Swap Extension Method

To swap items in/out of the IServiceCollection you need to know a few things. One is the service type, also known as TService, and the ServiceLifetime. Knowing both of these bits of information you can do a check and remove the items.

/// <summary>
/// Removes all registered <see cref="ServiceLifetime.Transient"/> registrations of <see cref="TService"/> and adds in <see cref="TImplementation"/>.
/// </summary>
/// <typeparam name="TService">The type of service interface which needs to be placed.</typeparam>
/// <typeparam name="TImplementation">The test or mock implementation of <see cref="TService"/> to add into <see cref="services"/>.</typeparam>
/// <param name="services"></param>
public static void SwapTransient<TService, TImplementation>(this IServiceCollection services) 
    where TImplementation : class, TService
{
    if (services.Any(x => x.ServiceType == typeof(TService) && x.Lifetime == ServiceLifetime.Transient))
    {
        var serviceDescriptors = services.Where(x => x.ServiceType == typeof(TService) && x.Lifetime == ServiceLifetime.Transient).ToList();
        foreach (var serviceDescriptor in serviceDescriptors)
        {
            services.Remove(serviceDescriptor);
        }
    }

    services.AddTransient(typeof(TService), typeof(TImplementation));
}

This method will only work when there is 1 type of registration for the specific service type. If you are trying to replace items which have multiple implementations of the same interface then you will need to do some more advance juggling!

The rest of the test is similar to before.

The Integration Test in Full

Let's take a look at the full integration test.

[Fact]
public async Task Test3()
{
    // Arrange
    var hostBuilder = new HostBuilder()
        .ConfigureWebHost(webHost =>
        {
            // Add TestServer
            webHost.UseTestServer();
            webHost.UseStartup<WebApplication41.Startup>();

            // configure the services after the startup has been called.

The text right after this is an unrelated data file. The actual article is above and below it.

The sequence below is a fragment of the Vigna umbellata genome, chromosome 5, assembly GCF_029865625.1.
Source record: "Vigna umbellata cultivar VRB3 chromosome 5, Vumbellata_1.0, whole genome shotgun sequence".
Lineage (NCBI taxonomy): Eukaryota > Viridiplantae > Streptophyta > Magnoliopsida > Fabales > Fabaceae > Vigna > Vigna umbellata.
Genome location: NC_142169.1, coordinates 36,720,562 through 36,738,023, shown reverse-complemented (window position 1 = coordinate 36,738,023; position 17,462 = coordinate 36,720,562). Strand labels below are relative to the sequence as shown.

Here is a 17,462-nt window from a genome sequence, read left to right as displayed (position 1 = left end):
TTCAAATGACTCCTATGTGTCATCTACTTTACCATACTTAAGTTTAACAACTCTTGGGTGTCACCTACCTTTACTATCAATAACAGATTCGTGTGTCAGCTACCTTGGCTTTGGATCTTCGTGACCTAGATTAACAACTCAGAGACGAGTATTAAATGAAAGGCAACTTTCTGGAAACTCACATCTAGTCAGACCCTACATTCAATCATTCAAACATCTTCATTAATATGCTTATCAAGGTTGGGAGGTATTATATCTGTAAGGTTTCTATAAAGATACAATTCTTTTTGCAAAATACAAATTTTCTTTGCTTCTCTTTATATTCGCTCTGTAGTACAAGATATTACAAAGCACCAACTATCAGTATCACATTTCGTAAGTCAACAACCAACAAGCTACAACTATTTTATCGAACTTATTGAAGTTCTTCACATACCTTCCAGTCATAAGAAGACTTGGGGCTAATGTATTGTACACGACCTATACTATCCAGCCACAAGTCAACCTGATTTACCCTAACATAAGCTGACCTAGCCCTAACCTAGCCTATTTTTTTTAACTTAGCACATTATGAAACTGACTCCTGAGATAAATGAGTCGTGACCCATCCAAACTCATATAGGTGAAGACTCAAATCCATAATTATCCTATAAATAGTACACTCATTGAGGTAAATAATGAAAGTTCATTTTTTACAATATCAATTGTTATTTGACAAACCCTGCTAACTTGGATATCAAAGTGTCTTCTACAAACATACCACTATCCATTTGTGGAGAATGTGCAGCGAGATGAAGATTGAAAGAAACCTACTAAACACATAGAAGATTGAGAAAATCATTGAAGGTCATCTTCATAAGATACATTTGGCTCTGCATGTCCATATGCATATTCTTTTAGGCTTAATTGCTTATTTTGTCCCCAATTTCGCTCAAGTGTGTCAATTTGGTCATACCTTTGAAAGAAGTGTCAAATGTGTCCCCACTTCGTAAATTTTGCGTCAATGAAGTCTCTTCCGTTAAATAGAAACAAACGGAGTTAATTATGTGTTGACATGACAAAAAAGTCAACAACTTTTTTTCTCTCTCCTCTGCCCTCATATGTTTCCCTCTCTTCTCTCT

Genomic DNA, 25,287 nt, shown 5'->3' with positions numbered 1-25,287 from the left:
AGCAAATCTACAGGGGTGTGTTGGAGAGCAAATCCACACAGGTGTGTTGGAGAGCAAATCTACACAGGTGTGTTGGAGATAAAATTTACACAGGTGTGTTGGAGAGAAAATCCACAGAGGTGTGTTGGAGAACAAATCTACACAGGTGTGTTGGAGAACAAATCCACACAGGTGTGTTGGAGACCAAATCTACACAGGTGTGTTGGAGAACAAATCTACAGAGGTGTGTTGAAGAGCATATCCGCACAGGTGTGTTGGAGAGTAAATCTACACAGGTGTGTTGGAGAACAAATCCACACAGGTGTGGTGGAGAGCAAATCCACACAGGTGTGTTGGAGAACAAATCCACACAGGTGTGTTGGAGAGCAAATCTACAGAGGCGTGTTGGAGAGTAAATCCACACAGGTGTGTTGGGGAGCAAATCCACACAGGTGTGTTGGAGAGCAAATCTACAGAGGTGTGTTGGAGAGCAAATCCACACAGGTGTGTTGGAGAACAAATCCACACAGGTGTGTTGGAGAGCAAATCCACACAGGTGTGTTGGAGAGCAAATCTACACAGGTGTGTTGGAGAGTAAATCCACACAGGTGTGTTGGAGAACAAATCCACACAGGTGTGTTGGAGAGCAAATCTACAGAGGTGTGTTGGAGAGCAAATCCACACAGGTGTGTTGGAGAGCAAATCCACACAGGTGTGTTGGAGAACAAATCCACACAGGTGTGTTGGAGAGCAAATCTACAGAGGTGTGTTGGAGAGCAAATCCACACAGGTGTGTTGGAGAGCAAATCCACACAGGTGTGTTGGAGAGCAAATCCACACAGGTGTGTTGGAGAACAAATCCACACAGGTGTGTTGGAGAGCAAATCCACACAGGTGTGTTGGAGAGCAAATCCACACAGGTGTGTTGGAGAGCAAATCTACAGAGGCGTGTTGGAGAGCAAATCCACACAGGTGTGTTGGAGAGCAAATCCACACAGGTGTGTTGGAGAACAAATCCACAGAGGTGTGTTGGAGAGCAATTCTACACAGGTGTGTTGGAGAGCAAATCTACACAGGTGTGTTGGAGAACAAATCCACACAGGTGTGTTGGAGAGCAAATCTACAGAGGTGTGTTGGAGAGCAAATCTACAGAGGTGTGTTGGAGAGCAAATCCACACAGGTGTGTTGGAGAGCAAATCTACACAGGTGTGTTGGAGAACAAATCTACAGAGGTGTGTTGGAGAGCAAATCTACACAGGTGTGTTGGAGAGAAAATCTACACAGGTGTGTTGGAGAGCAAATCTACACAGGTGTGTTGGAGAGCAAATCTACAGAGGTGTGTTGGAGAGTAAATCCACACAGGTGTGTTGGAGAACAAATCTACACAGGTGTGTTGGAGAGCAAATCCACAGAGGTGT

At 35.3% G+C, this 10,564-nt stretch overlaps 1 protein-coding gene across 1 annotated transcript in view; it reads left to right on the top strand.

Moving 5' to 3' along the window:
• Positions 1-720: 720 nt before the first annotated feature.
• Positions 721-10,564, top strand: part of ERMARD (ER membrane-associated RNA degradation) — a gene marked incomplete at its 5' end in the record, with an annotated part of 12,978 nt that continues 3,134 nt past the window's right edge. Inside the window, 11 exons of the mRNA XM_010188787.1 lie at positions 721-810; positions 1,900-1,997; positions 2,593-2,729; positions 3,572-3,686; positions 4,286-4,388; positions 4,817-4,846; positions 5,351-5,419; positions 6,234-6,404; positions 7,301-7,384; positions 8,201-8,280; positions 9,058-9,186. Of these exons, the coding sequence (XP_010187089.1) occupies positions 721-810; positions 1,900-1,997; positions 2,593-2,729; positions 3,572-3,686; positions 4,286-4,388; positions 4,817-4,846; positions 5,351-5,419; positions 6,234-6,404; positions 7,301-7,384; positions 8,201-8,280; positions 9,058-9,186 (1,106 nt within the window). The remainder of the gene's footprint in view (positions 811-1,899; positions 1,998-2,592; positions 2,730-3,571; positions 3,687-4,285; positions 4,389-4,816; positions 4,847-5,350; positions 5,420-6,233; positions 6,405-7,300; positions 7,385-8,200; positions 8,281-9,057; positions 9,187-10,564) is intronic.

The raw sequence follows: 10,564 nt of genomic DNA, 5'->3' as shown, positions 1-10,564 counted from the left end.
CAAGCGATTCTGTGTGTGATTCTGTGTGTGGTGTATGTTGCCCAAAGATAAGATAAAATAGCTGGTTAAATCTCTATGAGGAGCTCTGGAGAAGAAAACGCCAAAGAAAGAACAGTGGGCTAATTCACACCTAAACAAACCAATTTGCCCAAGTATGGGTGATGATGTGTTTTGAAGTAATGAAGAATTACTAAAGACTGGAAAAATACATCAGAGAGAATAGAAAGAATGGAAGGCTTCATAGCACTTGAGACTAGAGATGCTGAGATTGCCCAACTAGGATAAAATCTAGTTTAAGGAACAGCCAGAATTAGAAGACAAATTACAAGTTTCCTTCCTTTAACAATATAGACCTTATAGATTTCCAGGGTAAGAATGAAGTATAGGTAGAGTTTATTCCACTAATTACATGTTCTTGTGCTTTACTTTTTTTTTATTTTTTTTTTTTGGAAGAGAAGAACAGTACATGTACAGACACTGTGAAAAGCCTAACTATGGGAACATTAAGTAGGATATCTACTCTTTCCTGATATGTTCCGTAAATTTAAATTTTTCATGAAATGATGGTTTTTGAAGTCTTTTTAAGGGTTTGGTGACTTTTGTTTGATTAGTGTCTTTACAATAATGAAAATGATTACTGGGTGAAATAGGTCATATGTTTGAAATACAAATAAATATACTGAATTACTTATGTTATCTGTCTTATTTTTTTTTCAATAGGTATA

webHost.ConfigureTestServices(services =>
            {
                // register the test one specifically
                services.SwapTransient<IMySimpleGithubClient, MockSimpleGithubClient>();
            });

        });

    // Build and start the IHost
    var host = await hostBuilder.StartAsync();

    // Create an HttpClient to send requests to the TestServer
    var client = host.GetTestClient();

    // Act
    var response = await client.GetAsync("/");
    
    // Assert
    var responseString = await response.Content.ReadAsStringAsync();
    
    var item = System.Text.Json.JsonSerializer.Deserialize<GithubUser>(responseString);
    item.Name.Should().Be("My Test User");
}

As before I still run with the AAA (Arrange, Act, Assert) testing style.

How is this different to a unit test?

You maybe looking at the test above and thinking "But can't I just test this by calling the action method directly on the controller?". The difference is is that would be a unit test on the controller action. You could mock/stub out the dependency it is calling and check the different return values. However as it was calling the method directly it would not be actioning any of the surrounding infrastructure. It would not be testing the controller being instantiated through the DI. It would not be not be testing the routing. It would not be testing the middleware process, etc.

Having said that this should not be used instead of a unit test for controller actions. These tests work together so ideally you should look to do both!.

Conclusion

In this post we have advanced the integration test to exercise all of the application code for the specific flow except for the dependency which calls out to an external 3rd party api. This allows for integration testing without being dependent on an external source, but also allow for mimicing different responses from the 3rd party.

As you can see this is starting to have a lot of boilerplate code so in future posts I will look to see if this can be addressed (spolier, it can!).

Any questions/comments then please contact me on Twitter @WestDiscGolf

Part 1 - Integration Testing with ASP.NET Core 3.1

Part 2 - Integration Testing with ASP.NET Core 3.1 - Testing Your Application

Part 3 - This post

Part 4 - Integration Testing with ASP.NET Core 3.1 - Remove the Boiler Plate

Part 5 - Integration Testing with ASP.NET Core 3.1 - Swapping a Dependency with Moq